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dc.contributor.authorBotteri, E
dc.contributor.authorFerrari, P
dc.contributor.authorRoswall, N
dc.contributor.authorTjønneland, A
dc.contributor.authorHjartåker, A
dc.contributor.authorHuerta, J M
dc.contributor.authorFortner, R T
dc.contributor.authorTrichopoulou, A
dc.contributor.authorKarakatsani, A
dc.contributor.authorLa Vecchia, C
dc.contributor.authorPala, V
dc.contributor.authorPerez-Cornago, A
dc.contributor.authorSonestedt, E
dc.contributor.authorLiedberg, F
dc.contributor.authorOvervad, K
dc.contributor.authorSánchez, M J
dc.contributor.authorGram, I T
dc.contributor.authorStepien, M
dc.contributor.authorTrijsburg, L
dc.contributor.authorBörje, L
dc.contributor.authorJohansson, M
dc.contributor.authorKühn, T
dc.contributor.authorPanico, S
dc.contributor.authorTumino, R
dc.contributor.authorBueno-de-Mesquita, H B As
dc.contributor.authorWeiderpass, E
dc.date.accessioned2018-01-04T13:01:45Z
dc.date.available2018-01-04T13:01:45Z
dc.date.issued2017-11-15
dc.identifier.citationAlcohol consumption and risk of urothelial cell bladder cancer in the European prospective investigation into cancer and nutrition cohort. 2017, 141 (10):1963-1970 Int. J. Canceren
dc.identifier.issn1097-0215
dc.identifier.pmid28722206
dc.identifier.doi10.1002/ijc.30894
dc.identifier.urihttp://hdl.handle.net/10029/621023
dc.description.abstractFindings on the association between alcohol consumption and bladder cancer are inconsistent. We investigated that association in the European Prospective Investigation into Cancer and Nutrition cohort. We included 476,160 individuals mostly aged 35-70 years, enrolled in ten countries and followed for 13.9 years on average. Hazard ratios (HR) for developing urothelial cell carcinoma (UCC; 1,802 incident cases) were calculated using Cox proportional hazards models. Alcohol consumption at baseline and over the life course was analyzed, as well as different types of beverages (beer, wine, spirits). Baseline alcohol intake was associated with a statistically nonsignificant increased risk of UCC (HR 1.03; 95% confidence interval (CI) 1.00-1.06 for each additional 12 g/day). HR in smokers was 1.04 (95% CI 1.01-1.07). Men reporting high baseline intakes of alcohol (>96 g/day) had an increased risk of UCC (HR 1.57; 95% CI 1.03-2.40) compared to those reporting moderate intakes (<6 g/day), but no dose-response relationship emerged. In men, an increased risk of aggressive forms of UCC was observed even at lower doses (>6 to 24 g/day). Average lifelong alcohol intake was not associated with the risk of UCC, however intakes of spirits > 24 g/day were associated with an increased risk of UCC in men (1.38; 95% CI 1.01-1.91) and smokers (1.39; 95% CI 1.01-1.92), compared to moderate intakes. We found no association between alcohol and UCC in women and never smokers. In conclusion, we observed some associations between alcohol and UCC in men and in smokers, possibly because of residual confounding by tobacco smoking.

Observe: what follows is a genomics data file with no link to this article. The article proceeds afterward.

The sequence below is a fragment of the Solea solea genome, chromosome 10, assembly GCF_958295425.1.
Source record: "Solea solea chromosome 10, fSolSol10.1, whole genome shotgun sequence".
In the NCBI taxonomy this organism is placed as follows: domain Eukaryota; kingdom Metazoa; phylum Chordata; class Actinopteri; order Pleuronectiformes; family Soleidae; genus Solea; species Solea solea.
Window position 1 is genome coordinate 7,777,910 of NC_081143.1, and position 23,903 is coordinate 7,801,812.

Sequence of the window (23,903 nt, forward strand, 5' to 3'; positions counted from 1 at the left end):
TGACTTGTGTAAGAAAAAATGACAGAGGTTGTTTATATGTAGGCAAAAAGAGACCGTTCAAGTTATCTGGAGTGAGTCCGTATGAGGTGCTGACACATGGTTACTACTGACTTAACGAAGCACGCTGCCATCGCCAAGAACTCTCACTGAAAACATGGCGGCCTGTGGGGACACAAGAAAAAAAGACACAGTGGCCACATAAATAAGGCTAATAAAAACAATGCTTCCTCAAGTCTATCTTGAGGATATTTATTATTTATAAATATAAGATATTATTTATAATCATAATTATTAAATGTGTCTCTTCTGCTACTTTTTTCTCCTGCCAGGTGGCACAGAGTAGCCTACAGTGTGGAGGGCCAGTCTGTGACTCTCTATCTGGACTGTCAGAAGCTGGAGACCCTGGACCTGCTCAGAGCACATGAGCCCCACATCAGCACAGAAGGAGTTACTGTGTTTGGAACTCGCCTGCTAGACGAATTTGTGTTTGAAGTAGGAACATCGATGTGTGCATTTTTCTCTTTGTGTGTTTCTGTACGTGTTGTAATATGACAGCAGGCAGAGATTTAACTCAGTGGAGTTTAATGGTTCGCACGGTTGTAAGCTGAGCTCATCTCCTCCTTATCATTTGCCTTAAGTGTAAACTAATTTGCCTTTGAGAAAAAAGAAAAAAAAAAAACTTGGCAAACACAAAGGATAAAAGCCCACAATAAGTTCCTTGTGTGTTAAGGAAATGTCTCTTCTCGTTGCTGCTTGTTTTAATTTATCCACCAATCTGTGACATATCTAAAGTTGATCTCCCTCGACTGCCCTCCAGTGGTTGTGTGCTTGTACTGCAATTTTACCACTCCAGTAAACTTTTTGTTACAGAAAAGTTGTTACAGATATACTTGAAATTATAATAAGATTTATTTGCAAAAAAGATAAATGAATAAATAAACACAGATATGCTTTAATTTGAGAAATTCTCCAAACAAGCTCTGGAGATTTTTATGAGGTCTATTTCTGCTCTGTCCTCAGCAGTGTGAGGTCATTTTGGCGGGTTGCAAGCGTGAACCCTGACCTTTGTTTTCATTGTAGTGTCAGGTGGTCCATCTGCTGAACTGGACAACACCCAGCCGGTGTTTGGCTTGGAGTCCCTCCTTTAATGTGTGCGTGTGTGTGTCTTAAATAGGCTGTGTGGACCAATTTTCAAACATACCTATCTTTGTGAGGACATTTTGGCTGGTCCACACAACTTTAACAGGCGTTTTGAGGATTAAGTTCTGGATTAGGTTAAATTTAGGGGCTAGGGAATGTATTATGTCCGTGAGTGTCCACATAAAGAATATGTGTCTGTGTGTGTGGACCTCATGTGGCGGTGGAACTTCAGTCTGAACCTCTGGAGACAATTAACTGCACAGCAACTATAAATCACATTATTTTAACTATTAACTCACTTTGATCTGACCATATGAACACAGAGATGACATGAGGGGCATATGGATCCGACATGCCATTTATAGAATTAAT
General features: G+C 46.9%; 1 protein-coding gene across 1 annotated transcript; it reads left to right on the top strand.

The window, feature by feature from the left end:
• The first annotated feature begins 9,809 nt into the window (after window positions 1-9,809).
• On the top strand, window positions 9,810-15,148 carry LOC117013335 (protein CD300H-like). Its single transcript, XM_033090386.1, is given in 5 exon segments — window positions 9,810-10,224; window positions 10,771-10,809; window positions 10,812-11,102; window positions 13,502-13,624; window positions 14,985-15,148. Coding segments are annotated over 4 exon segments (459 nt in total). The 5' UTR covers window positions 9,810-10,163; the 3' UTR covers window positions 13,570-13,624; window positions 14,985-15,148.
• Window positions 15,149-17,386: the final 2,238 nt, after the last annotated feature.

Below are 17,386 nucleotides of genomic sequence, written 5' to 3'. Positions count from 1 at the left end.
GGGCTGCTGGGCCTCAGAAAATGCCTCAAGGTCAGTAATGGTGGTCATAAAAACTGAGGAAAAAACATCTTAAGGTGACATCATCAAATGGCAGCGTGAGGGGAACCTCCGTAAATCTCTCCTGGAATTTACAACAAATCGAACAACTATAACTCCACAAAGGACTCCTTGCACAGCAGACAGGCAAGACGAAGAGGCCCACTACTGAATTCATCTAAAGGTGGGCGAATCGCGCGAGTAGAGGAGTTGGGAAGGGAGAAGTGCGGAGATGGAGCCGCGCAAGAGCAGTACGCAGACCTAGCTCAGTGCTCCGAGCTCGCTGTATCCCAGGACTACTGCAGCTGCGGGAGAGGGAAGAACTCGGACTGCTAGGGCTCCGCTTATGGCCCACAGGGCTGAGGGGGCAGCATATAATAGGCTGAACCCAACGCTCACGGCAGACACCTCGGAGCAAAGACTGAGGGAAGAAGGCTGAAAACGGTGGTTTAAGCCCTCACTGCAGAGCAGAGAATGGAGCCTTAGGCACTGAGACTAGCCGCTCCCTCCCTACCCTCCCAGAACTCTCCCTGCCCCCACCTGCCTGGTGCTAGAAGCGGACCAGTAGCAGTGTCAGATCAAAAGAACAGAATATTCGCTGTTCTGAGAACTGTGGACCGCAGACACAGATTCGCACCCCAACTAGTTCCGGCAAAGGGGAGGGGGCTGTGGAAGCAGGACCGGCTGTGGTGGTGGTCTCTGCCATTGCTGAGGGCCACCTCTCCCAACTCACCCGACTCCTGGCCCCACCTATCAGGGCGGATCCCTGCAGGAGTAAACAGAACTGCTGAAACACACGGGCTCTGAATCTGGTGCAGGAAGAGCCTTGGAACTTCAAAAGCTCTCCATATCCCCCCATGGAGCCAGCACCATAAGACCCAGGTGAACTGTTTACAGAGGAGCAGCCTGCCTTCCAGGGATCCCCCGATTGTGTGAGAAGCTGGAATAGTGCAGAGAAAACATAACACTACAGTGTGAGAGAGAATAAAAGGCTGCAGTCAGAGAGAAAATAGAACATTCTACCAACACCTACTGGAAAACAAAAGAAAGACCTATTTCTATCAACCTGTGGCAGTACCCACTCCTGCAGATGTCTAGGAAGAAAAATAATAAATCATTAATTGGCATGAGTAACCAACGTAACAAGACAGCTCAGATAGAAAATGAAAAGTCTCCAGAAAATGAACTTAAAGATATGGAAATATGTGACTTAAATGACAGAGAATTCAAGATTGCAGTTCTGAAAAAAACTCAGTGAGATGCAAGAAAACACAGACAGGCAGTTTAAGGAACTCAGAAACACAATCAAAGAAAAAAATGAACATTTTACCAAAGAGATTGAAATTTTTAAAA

dc.language.isoenen
dc.rightsinfo:eu-repo/semantics/closedAccessen
dc.subject.meshAlcohol Drinking
dc.subject.meshEurope
dc.subject.meshFemale
dc.subject.meshHumans
dc.subject.meshMale
dc.subject.meshMeta-Analysis as Topic
dc.subject.meshMiddle Aged
dc.subject.meshPrognosis
dc.subject.meshProspective Studies
dc.subject.meshRisk Factors
dc.subject.meshUnited Kingdom
dc.subject.meshUrinary Bladder Neoplasms
dc.titleAlcohol consumption and risk of urothelial cell bladder cancer in the European prospective investigation into cancer and nutrition cohort.en
dc.typeArticleen
dc.identifier.journalInt J Cancer 2017, 141(10):1963-70en
html.description.abstractFindings on the association between alcohol consumption and bladder cancer are inconsistent. We investigated that association in the European Prospective Investigation into Cancer and Nutrition cohort. We included 476,160 individuals mostly aged 35-70 years, enrolled in ten countries and followed for 13.9 years on average. Hazard ratios (HR) for developing urothelial cell carcinoma (UCC; 1,802 incident cases) were calculated using Cox proportional hazards models. Alcohol consumption at baseline and over the life course was analyzed, as well as different types of beverages (beer, wine, spirits). Baseline alcohol intake was associated with a statistically nonsignificant increased risk of UCC (HR 1.03; 95% confidence interval (CI) 1.00-1.06 for each additional 12 g/day). HR in smokers was 1.04 (95% CI 1.01-1.07). Men reporting high baseline intakes of alcohol (>96 g/day) had an increased risk of UCC (HR 1.57; 95% CI 1.03-2.40) compared to those reporting moderate intakes (<6 g/day), but no dose-response relationship emerged. In men, an increased risk of aggressive forms of UCC was observed even at lower doses (>6 to 24 g/day). Average lifelong alcohol intake was not associated with the risk of UCC, however intakes of spirits > 24 g/day were associated with an increased risk of UCC in men (1.38; 95% CI 1.01-1.91) and smokers (1.39; 95% CI 1.01-1.92), compared to moderate intakes. We found no association between alcohol and UCC in women and never smokers. In conclusion, we observed some associations between alcohol and UCC in men and in smokers, possibly because of residual confounding by tobacco smoking.


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